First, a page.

[0084] In a first operational mode, two or more of the signal inputs are elements of a common signal group and clocking domain, as one example utilizing ODVS H4 encoding. In this mode, timing for each input of the common signal group is derived from the same local timing reference. As previously described herein, optional phase offsets may be provided to incrementally adjust individual input samplers to compensate for inherent timing offsets such as differing signal propagation delays. [0085] In a second operational mode, the various signal inputs are members of at least two distinct signal groups, which may derive from different clocking domains. The at least first and second local clock sources enable independent sampling intervals to be maintained, separately locked to those distinct input clocks.

[0086] In a third operational mode, two or more of the signal inputs may be derived from a common clocking domain, but with sufficiently intractable propagation time variations to preclude satisfactory reception in the first operational mode. The at least first and second local clock sources are simultaneously used to produce isochronous clocks, equivalent in frequency but differing (potentially variably) in phase, each synchronized to a different one of the two or more signal inputs. In an alternative mode in which the two or more signal inputs are derived from a common clocking domain, a single local clock source e.g., 1450 may be used, and the data lane-specific delay value may be applied to the generated sampling clock via data lane- specific delay elements dO-2 to compensate for propagation time variations.

[0087] FIG. 18 illustrates a method performed by a further embodiment comprising obtaining 1802, at a phase-error aggregator, a plurality of data-derived phase-error signals for two or more data lanes of a multi-wire bus, each data-derived phase-error signal generated using at least (i) a phase of one or more phases of a local oscillator signal and (ii) a corresponding data signal associated with one of the two or more data lanes; generating 1804 a composite phase- error signal representing a combination of the two or more obtained data-derived phase-error signals; receiving the composite phase-error signal at a loop filter responsively generating 1806 an oscillator control signal; and receiving the oscillator control signal at a local oscillator and responsively adjusting 1808 a timing of the local oscillator to adjust the one or more phases of the local oscillator signal.

[0088] Each data-derived phase-error signal may be produced in response to a data sample and an edge sample of the data signal obtained according to one or more phases of the local oscillator signal, and a previous data sample. The previous data sample may be obtained from a data history or other storage element, or from a parallel processing phase operating on a previous time interval of the data signal.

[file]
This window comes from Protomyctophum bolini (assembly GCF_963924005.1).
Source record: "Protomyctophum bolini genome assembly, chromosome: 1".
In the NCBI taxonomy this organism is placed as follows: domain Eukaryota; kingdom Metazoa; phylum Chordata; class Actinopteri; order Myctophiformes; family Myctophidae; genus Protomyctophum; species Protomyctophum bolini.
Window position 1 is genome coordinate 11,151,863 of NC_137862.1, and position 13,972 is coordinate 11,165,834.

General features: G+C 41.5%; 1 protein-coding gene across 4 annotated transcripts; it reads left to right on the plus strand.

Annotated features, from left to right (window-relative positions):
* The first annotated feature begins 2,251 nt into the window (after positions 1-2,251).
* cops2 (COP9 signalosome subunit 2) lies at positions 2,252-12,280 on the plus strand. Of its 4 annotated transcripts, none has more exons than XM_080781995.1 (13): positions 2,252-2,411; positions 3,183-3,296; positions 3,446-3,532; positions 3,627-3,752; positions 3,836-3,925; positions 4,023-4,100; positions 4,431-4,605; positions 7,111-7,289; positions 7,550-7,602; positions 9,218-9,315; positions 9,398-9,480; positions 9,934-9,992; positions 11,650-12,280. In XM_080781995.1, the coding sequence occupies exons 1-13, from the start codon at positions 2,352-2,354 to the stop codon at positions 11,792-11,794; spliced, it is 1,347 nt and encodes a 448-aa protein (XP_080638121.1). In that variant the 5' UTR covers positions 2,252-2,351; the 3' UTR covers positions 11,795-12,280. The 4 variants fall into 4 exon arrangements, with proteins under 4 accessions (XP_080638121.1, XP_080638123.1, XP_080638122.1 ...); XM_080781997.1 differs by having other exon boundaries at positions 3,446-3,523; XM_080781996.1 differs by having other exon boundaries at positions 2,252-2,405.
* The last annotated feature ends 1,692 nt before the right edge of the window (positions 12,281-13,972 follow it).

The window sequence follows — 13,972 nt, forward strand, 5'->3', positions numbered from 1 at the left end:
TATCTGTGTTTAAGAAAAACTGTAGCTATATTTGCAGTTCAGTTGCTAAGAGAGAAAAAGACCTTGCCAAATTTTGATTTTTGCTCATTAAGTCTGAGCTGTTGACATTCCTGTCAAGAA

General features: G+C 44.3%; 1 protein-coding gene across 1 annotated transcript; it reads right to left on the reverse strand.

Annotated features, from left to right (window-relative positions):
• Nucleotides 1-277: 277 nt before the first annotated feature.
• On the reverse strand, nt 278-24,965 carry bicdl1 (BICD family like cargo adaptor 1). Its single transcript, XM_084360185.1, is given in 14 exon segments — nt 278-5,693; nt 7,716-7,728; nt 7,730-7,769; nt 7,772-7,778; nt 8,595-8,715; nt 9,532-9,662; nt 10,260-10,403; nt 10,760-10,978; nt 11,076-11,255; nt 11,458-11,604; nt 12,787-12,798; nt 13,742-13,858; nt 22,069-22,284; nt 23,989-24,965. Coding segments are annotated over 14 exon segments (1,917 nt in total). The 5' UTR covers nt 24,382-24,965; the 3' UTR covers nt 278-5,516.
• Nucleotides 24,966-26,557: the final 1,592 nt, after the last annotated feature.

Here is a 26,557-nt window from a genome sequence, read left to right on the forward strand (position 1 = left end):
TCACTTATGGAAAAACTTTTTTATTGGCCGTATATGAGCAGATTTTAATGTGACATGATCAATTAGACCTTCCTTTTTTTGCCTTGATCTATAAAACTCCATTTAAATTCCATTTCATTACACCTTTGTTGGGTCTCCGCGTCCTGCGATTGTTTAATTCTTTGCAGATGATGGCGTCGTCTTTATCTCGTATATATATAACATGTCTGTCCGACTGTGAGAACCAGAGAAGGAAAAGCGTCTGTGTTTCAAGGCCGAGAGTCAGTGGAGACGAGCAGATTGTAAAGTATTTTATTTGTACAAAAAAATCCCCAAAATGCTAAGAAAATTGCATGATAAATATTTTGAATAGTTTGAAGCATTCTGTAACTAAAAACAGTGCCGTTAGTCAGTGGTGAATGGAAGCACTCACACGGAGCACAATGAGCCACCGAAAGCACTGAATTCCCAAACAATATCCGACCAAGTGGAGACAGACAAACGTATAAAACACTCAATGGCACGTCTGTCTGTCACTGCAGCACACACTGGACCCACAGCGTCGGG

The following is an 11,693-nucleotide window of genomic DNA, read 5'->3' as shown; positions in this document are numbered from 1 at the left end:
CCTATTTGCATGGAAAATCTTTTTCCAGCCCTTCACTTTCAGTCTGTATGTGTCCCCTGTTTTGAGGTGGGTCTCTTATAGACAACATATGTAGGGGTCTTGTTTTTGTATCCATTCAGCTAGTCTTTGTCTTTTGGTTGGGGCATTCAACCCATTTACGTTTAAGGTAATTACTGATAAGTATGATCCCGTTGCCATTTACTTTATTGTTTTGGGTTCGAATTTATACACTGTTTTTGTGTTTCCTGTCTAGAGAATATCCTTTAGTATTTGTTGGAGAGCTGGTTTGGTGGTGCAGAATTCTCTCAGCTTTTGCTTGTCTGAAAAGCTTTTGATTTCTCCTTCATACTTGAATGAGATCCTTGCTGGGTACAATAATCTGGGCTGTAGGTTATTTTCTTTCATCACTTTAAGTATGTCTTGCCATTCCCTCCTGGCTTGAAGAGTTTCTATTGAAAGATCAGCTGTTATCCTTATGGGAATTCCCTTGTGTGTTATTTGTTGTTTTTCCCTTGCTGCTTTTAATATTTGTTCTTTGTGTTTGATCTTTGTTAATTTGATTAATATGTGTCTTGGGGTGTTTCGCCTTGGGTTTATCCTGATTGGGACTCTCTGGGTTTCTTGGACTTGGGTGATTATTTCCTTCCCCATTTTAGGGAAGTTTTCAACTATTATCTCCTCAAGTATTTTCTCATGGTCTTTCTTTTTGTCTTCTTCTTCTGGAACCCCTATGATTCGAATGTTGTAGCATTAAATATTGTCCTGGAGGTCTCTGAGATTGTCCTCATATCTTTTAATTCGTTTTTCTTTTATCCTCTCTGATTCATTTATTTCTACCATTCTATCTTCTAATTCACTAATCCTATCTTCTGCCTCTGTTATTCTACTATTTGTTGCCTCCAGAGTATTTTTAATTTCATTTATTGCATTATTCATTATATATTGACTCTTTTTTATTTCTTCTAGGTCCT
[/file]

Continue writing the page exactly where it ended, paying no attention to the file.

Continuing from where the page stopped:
[0089] As previously described relative to FIG. 5, the data-derived phase error signals may be generated using loop-unrolled or predictive DFE corrections. In one such embodiment, a pair of decision feedback equalization (DFE) coefficients are applied to the received data signal, generating a pair of DFE-corrected data samples. Using a data output value derived from a previous time interval of the data signal, one of said DFE-corrected data samples is selected as a data output, and the other of said DFE-corrected data samples is selected as the data-derived phase-error signal.

[0090] In some embodiments, the phase of the local oscillator signal used for generating each data-derived phase-error signal for a given data lane is delayed by a data lane-specific delay value. In a further embodiment, respective data lane-specific control signals indicative of the data lane-specific delay value are determined, each data lane-specific control signal generated using a plurality of data lane-specific error aggregators operating on respective data-driven phase-error signals from an associated data lane.

[0091] In some embodiments, the method of generating the composite phase-error signal comprises receiving, at a plurality of charge-pumps, the plurality of data-derived phase-error signals, and responsively generating a plurality of currents representing the data-derived phase- error signals; and combining, at a common analog summation node, the plurality of currents to generate the composite phase-error signal.

[0092] In some embodiments, the method of generating the composite phase-error signal comprises performing a digital combination of the plurality of data-derived phase-error signals.

[0093] In some embodiments, the data-derived phase-error signals that are determined to have had a transition in the corresponding data signal are combined to generate the composite phase- error signal.

[0094] The wire communication methods disclosed in this application are equally applicable to other communication media including optical and wireless communications. Descriptive terms such as voltage or signal level should be considered to include equivalent metrics such as current and charge. Similarly, specific examples provided herein are for purposes of description, and do not imply a limitation, in particular in regards to numbers of input signals, signal encoding, number of bits detected, etc.

[0095] As used herein, "physical signal" includes any suitable behavior and/or attribute of a physical phenomenon capable of conveying information. In accordance with at least one embodiment, physical signals may be tangible and non-transitory.